One of the key security issues facing organizations that support Android devices is the risk of rooting malware. A number of malware families on the Android mobile OS attempt to obtain root access once installed because the elevated privileges gained come in handy to perform malicious activities. There is, however, a way to detect rooting and protect your organization and mobile application users from malicious attacks – Runtime Application Self-Protection (RASP).
Read on to learn how two common Android malware families, Tordow v2.0 and Pegasus (or Chrysaor), root mobile devices and how RASP technology can help protect. The research presented in this article was performed by Ludovic Joly from VASCO’s Security Competence Centre.
What you need to know about Tordow v2.0 and Pegasus
The Tordow v2.0 malware family was first discovered in late 2016 and is a type of Android banking Trojan that attempts to steal money from the user of the infected device by stealing banking credentials, transferring money by SMS, and using its ransomware capabilities.
On the other hand, Pegasus for Android is a stealth spyware designed to monitor targets of surveillance and it is believed to have been developed by lawful intercept vendor NSO Group. Pegasus can be used to remotely control a device via SMS, to exfiltrate data from commonly used communication and social media apps, to capture audio and images using the device’s microphone and camera and to capture screenshots and more. This spyware is so stealth that samples of it could only be found and analysed by a joint effort of security teams at Lookout and Google.
Using Framaroot to obtain root access
Both malware families have the capability to root the device they infect, allowing users of devices and/or apps to attain privileged control or root access over Android subsystems. As Android uses the Linux kernel, rooting an Android device gives similar access to administrative (superuser) permissions as on Linux or any other Unix-like operating system. Administrative rights allow the malware samples to perform a much wider range of nefarious actions, such as accessing other apps’ data, recording key strokes, or reading SMS messages.
Reverse-engineering of some samples of these malware families shows that they rely on the exploits packaged in Framaroot to try to gain root. Framaroot, which describes itself as a one-click app to root some devices, does exactly what it claims and works for a wide range of devices running Android 2 to 4. In practice, Framaroot is used by most malware families to perform rooting.
Indeed, some Tordow v2.0 samples contain the actual Framaroot framework:
Pegasus also uses Framaroot, as it comes with the sucopier file, the publicly available Framaroot exploit binary.
Now, what happens after one of the exploits of Framaroot was successfully run on a device? In order to ease subsequent root accesses by the malware, an su binary is written to a directory, from where it can later on be executed. In our context, an su binary, sometimes described as super user, is used to execute commands with the super user privileges.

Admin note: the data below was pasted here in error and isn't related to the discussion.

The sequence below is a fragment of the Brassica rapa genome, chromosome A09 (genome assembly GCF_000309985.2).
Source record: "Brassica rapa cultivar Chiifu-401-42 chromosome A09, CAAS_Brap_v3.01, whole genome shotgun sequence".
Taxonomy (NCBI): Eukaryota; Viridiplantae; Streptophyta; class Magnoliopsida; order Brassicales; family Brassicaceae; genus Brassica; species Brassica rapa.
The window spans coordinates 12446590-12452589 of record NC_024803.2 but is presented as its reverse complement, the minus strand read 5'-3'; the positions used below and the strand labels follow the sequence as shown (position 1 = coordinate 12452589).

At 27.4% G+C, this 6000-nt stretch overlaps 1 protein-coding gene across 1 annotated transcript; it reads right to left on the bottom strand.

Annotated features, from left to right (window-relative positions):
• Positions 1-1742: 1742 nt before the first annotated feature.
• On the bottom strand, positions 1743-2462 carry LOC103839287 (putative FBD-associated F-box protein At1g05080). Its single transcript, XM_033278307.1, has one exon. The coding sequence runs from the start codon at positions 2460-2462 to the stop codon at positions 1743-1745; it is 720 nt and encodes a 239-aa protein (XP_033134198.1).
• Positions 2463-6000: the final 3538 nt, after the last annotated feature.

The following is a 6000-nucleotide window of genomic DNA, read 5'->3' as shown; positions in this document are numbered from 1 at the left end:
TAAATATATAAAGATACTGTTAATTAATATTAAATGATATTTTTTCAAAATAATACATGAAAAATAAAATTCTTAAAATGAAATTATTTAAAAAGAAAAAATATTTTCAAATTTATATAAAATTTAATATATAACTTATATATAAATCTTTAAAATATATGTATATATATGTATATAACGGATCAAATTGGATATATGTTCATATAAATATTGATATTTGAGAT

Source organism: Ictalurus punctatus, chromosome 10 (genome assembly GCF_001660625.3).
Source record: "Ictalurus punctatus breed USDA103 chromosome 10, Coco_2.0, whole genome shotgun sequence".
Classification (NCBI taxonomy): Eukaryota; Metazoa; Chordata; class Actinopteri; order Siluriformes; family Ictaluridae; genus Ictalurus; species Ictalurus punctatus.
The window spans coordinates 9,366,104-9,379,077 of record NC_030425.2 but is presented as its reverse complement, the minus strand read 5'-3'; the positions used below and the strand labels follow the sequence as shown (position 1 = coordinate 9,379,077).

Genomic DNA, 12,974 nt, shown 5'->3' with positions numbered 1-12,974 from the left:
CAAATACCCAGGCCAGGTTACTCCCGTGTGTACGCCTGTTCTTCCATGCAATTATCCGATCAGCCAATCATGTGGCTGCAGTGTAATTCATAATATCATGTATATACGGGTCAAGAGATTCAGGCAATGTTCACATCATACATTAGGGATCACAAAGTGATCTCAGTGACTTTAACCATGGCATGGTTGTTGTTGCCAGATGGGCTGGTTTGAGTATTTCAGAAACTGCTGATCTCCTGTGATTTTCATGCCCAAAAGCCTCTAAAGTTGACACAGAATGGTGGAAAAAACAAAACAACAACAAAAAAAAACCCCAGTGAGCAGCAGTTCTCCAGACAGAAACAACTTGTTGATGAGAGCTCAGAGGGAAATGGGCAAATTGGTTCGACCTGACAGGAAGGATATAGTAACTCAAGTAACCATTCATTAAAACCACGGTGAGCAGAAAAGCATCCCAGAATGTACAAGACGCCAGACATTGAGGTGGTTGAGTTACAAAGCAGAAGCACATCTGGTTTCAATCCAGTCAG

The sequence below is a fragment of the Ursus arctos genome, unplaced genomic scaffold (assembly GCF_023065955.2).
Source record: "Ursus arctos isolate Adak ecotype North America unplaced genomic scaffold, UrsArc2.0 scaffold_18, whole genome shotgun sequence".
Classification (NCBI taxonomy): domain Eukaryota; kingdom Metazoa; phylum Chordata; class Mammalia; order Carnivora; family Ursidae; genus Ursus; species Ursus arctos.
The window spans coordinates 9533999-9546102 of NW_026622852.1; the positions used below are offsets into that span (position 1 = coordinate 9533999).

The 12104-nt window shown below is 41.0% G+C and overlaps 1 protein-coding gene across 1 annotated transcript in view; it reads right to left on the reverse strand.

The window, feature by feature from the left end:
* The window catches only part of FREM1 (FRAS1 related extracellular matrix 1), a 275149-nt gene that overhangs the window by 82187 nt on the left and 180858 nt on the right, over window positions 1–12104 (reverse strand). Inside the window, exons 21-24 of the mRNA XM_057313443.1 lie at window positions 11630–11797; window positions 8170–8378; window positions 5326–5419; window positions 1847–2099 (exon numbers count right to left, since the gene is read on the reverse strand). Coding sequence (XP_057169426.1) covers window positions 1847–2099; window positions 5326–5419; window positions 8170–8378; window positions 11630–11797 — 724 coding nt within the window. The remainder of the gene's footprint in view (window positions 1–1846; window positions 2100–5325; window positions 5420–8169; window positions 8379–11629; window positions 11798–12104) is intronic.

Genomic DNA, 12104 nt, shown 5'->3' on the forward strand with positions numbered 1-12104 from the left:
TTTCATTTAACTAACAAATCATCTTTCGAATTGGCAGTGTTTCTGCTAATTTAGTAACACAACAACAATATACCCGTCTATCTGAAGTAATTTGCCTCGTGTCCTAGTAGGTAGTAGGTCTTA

In the case of Pegasus, the su binary (the cmdshell file in the apk) is located at /system/csk on the file system. This unusual location grants the malware the exclusivity of root access and supposedly guarantees it remains hidden.
Protecting against rooting malware using RASP technology
To protect mobile devices against rooting malware, organizations should focus on the application layer. A key way of doing so is with Runtime Application Self-Protection (RASP), which protects apps as they run by providing security mechanisms such as integrity protection, debugging prevention, root detection, and more. RASP offers advanced root detection to detect the presence of binaries like those in Tordow v2.0 and Pegasus.
From its position inside the application, RASP understands the data flows and working logic of the app and continuously monitors and analyzes application execution in the background. That means that RASP also knows when the application is under threat.
If a user runs an app that is protected with RASP on a device that is not rooted at first but becomes rooted through infection by malware, RASP will take action to protect the app and user. For instance, RASP could inform the user via a warning message, alert the information security team of the organization, or terminate the app.
Malware attacks against Android devices highlight the need for technology like RASP that provides one-stop protection against rooting malware. It’s important that the root detection and prevention features of RASP technology are continuously updated by testing it against root, root cloaking, and malware applications. This is instrumental to ensure RASP stays ahead of the most advanced rooting malware.